Don’t Let Your Ash Tree Die From Infestation

Emerald ash borer map

Trees are one of the most important landscaping features of a home, a park, a commercial building, and many other areas worldwide. Almost all landscape design pictures include at least one tree in their plan. These plants provide shade on a cool day, and also offer a home for many insects and animals. One particular tree, the ash tree, is found in both forests, and along the streets of cities around the world. Ash tree seeds, famous for their helicopter-like spin with they fall from the tree, provide food for birds and mammals. You have probably seen ash trees along the streets in your neighborhood or in landscape design pictures, but you might not know that these trees are in danger.

A beetle native to Asia and Eastern Russia, called the emerald ash borer has destroyed more than 15 million ash tress in the United States. The ash borer, also known as agrilus planipennis, is an invasive species that drills a hole into the bark of the tree, inserting itself inside. Once it is supplanted in the bark, their larvae become destructive to the flow of nutrients that run upward from the root of a tree to the trunk and the crown. These eggs hatch within two weeks, and cause immediate damage to a tree. This disruption ends in the death of the tree after about 2 to 4 years, creating a landscaping disaster for homeowners and city officials.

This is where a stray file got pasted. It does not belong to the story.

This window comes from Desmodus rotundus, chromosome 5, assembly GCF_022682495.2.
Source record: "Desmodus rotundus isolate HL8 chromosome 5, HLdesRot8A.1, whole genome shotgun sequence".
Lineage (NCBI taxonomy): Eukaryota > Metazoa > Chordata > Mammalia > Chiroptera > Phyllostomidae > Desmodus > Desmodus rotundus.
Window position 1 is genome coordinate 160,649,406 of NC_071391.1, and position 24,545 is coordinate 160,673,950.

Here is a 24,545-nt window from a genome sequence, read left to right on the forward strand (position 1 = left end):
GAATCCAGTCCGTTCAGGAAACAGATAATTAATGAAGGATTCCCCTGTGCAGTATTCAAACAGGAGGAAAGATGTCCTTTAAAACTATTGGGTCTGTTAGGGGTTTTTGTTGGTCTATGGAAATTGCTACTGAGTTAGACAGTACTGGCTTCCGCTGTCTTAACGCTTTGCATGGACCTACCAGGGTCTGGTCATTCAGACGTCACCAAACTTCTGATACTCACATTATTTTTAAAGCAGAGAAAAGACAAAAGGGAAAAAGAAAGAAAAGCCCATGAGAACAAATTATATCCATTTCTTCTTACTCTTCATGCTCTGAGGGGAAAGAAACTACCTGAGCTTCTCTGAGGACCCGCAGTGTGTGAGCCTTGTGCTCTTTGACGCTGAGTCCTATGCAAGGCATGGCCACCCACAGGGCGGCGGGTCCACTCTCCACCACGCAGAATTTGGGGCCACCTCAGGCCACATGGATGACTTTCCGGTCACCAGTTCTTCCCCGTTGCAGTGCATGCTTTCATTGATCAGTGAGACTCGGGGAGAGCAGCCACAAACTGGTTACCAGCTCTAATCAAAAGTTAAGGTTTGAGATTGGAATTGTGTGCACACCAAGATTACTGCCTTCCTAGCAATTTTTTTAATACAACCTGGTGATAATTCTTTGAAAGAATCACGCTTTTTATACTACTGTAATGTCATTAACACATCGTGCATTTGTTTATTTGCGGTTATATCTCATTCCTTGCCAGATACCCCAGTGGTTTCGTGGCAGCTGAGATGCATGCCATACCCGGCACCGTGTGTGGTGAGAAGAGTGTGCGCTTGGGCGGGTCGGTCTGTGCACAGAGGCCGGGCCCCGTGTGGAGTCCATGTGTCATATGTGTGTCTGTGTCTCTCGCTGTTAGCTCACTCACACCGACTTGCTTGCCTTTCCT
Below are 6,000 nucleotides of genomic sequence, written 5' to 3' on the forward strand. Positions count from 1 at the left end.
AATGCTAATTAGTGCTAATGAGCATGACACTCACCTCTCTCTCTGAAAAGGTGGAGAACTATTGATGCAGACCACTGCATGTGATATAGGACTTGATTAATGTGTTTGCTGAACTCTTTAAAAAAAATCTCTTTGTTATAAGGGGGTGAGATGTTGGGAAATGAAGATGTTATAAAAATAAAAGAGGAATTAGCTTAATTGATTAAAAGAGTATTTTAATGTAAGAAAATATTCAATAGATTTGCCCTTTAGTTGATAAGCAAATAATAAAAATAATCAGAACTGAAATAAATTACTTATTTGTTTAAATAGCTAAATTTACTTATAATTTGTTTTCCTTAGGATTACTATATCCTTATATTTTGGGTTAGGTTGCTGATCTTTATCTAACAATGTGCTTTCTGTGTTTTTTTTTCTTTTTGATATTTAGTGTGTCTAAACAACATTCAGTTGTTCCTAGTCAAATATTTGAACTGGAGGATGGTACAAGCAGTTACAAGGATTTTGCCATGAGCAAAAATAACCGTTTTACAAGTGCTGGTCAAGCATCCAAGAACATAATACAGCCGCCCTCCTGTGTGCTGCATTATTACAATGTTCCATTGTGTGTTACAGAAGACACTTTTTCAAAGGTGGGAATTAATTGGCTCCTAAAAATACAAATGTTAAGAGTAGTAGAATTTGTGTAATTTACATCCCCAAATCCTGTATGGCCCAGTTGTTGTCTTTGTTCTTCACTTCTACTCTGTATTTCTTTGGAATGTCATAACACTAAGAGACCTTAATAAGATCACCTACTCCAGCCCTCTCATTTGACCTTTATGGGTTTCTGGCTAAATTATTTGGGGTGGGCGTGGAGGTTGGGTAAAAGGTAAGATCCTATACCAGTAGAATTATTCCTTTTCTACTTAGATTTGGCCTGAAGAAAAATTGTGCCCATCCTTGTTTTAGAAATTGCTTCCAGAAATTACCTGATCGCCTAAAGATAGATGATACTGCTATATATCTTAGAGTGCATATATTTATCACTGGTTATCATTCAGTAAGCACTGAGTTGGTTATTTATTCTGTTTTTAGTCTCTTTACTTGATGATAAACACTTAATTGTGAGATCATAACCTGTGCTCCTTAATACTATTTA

But people are beginning to raise awareness about this beetle to promote emerald ash borer control. Many cities have put together information for the public about this insect’s destructive nature, and how to look for signs of this beetle’s entry into a tree in your backyard. There are also emerald ash borer treatment options that include insecticides that can be injected at the base of the tree. These insecticides are absorbed by the tree’s roots and distributed up the trunk to stop the growth of ash borer eggs. Other treatments include a topical spray that kills the adult ash borers and the larvae, but do not kill the eggs. Even with these treatments, this beetle continues to wreak havoc on ash trees around the country.

If you have an ash tree in your yard, check to see if there are any signs that an ash borer has made a home in its trunk. It is even worth having an expert take a look at the tree to be sure. If there are ash borers in your tree, seek treatment as soon as possible to save your tree. Ash trees have uniquely shaped leaves and their helicopter seeds add aesthetic quality to landscape design pictures. Losing these trees could change the beauty of your lawn, and also cost many other non-harmful animals and insects their home.

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